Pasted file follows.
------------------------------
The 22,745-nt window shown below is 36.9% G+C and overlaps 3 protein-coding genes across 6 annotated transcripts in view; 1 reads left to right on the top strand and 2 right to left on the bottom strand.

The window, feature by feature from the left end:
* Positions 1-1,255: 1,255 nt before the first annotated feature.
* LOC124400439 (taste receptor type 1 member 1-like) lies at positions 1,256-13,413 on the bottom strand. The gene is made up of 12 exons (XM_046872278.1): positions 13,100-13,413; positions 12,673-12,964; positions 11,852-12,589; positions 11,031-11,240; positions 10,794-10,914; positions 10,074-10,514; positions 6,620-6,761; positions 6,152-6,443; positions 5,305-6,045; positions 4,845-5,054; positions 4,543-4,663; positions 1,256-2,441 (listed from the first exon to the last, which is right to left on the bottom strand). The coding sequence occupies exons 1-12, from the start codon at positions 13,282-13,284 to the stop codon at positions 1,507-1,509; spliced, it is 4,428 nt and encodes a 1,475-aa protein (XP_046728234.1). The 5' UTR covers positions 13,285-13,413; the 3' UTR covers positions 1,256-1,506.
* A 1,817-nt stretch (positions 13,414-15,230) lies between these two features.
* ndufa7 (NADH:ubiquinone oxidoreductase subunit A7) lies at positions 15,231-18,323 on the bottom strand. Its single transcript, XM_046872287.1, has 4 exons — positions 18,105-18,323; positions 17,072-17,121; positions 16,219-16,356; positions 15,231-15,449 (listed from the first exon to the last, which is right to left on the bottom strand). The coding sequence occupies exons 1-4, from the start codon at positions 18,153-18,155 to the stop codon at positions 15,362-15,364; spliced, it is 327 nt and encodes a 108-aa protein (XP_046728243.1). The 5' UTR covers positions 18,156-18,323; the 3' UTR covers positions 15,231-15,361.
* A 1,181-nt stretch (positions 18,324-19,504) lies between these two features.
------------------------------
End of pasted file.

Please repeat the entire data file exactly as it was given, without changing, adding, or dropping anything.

The 22,745-nt window shown below is 36.9% G+C and overlaps 3 protein-coding genes across 6 annotated transcripts in view; 1 reads left to right on the top strand and 2 right to left on the bottom strand.

The window, feature by feature from the left end:
* Positions 1-1,255: 1,255 nt before the first annotated feature.
* LOC124400439 (taste receptor type 1 member 1-like) lies at positions 1,256-13,413 on the bottom strand. The gene is made up of 12 exons (XM_046872278.1): positions 13,100-13,413; positions 12,673-12,964; positions 11,852-12,589; positions 11,031-11,240; positions 10,794-10,914; positions 10,074-10,514; positions 6,620-6,761; positions 6,152-6,443; positions 5,305-6,045; positions 4,845-5,054; positions 4,543-4,663; positions 1,256-2,441 (listed from the first exon to the last, which is right to left on the bottom strand). The coding sequence occupies exons 1-12, from the start codon at positions 13,282-13,284 to the stop codon at positions 1,507-1,509; spliced, it is 4,428 nt and encodes a 1,475-aa protein (XP_046728234.1). The 5' UTR covers positions 13,285-13,413; the 3' UTR covers positions 1,256-1,506.
* A 1,817-nt stretch (positions 13,414-15,230) lies between these two features.
* ndufa7 (NADH:ubiquinone oxidoreductase subunit A7) lies at positions 15,231-18,323 on the bottom strand. Its single transcript, XM_046872287.1, has 4 exons — positions 18,105-18,323; positions 17,072-17,121; positions 16,219-16,356; positions 15,231-15,449 (listed from the first exon to the last, which is right to left on the bottom strand). The coding sequence occupies exons 1-4, from the start codon at positions 18,153-18,155 to the stop codon at positions 15,362-15,364; spliced, it is 327 nt and encodes a 108-aa protein (XP_046728243.1). The 5' UTR covers positions 18,156-18,323; the 3' UTR covers positions 15,231-15,361.
* A 1,181-nt stretch (positions 18,324-19,504) lies between these two features.